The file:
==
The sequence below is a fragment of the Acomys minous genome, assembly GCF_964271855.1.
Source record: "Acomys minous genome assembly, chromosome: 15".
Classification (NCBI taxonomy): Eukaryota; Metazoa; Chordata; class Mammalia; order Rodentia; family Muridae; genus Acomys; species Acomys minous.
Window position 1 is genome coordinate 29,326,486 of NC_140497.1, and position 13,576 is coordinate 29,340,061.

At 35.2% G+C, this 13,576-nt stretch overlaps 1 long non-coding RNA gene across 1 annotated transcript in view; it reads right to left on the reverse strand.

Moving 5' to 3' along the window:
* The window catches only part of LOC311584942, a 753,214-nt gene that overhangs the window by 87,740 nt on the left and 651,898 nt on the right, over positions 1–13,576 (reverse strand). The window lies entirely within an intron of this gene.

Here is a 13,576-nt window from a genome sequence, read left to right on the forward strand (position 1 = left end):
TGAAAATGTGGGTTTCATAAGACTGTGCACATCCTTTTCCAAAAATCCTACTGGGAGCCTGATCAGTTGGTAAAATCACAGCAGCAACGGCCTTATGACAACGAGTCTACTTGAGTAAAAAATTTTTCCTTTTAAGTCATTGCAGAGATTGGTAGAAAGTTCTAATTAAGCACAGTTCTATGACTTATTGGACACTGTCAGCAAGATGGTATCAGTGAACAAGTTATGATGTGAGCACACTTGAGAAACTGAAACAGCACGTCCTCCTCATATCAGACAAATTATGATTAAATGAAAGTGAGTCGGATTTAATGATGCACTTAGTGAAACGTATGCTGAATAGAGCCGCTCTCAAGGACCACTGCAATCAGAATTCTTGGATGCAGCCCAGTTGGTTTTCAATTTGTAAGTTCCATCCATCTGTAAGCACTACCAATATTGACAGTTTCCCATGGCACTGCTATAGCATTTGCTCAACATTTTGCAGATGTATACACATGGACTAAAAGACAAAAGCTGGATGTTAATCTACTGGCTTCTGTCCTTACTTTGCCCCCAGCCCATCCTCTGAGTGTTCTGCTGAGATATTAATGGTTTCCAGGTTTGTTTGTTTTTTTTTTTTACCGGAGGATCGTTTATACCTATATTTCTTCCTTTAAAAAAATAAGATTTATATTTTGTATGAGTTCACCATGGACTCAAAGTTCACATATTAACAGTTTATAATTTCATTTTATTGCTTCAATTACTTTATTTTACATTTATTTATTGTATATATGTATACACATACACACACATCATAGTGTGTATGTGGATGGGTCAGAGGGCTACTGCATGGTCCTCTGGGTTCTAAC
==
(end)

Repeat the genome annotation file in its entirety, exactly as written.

The sequence below is a fragment of the Acomys minous genome, assembly GCF_964271855.1.
Source record: "Acomys minous genome assembly, chromosome: 15".
Classification (NCBI taxonomy): Eukaryota; Metazoa; Chordata; class Mammalia; order Rodentia; family Muridae; genus Acomys; species Acomys minous.
Window position 1 is genome coordinate 29,326,486 of NC_140497.1, and position 13,576 is coordinate 29,340,061.

At 35.2% G+C, this 13,576-nt stretch overlaps 1 long non-coding RNA gene across 1 annotated transcript in view; it reads right to left on the reverse strand.

Moving 5' to 3' along the window:
* The window catches only part of LOC311584942, a 753,214-nt gene that overhangs the window by 87,740 nt on the left and 651,898 nt on the right, over positions 1–13,576 (reverse strand). The window lies entirely within an intron of this gene.

Here is a 13,576-nt window from a genome sequence, read left to right on the forward strand (position 1 = left end):
TGAAAATGTGGGTTTCATAAGACTGTGCACATCCTTTTCCAAAAATCCTACTGGGAGCCTGATCAGTTGGTAAAATCACAGCAGCAACGGCCTTATGACAACGAGTCTACTTGAGTAAAAAATTTTTCCTTTTAAGTCATTGCAGAGATTGGTAGAAAGTTCTAATTAAGCACAGTTCTATGACTTATTGGACACTGTCAGCAAGATGGTATCAGTGAACAAGTTATGATGTGAGCACACTTGAGAAACTGAAACAGCACGTCCTCCTCATATCAGACAAATTATGATTAAATGAAAGTGAGTCGGATTTAATGATGCACTTAGTGAAACGTATGCTGAATAGAGCCGCTCTCAAGGACCACTGCAATCAGAATTCTTGGATGCAGCCCAGTTGGTTTTCAATTTGTAAGTTCCATCCATCTGTAAGCACTACCAATATTGACAGTTTCCCATGGCACTGCTATAGCATTTGCTCAACATTTTGCAGATGTATACACATGGACTAAAAGACAAAAGCTGGATGTTAATCTACTGGCTTCTGTCCTTACTTTGCCCCCAGCCCATCCTCTGAGTGTTCTGCTGAGATATTAATGGTTTCCAGGTTTGTTTGTTTTTTTTTTTTACCGGAGGATCGTTTATACCTATATTTCTTCCTTTAAAAAAATAAGATTTATATTTTGTATGAGTTCACCATGGACTCAAAGTTCACATATTAACAGTTTATAATTTCATTTTATTGCTTCAATTACTTTATTTTACATTTATTTATTGTATATATGTATACACATACACACACATCATAGTGTGTATGTGGATGGGTCAGAGGGCTACTGCATGGTCCTCTGGGTTCTAAC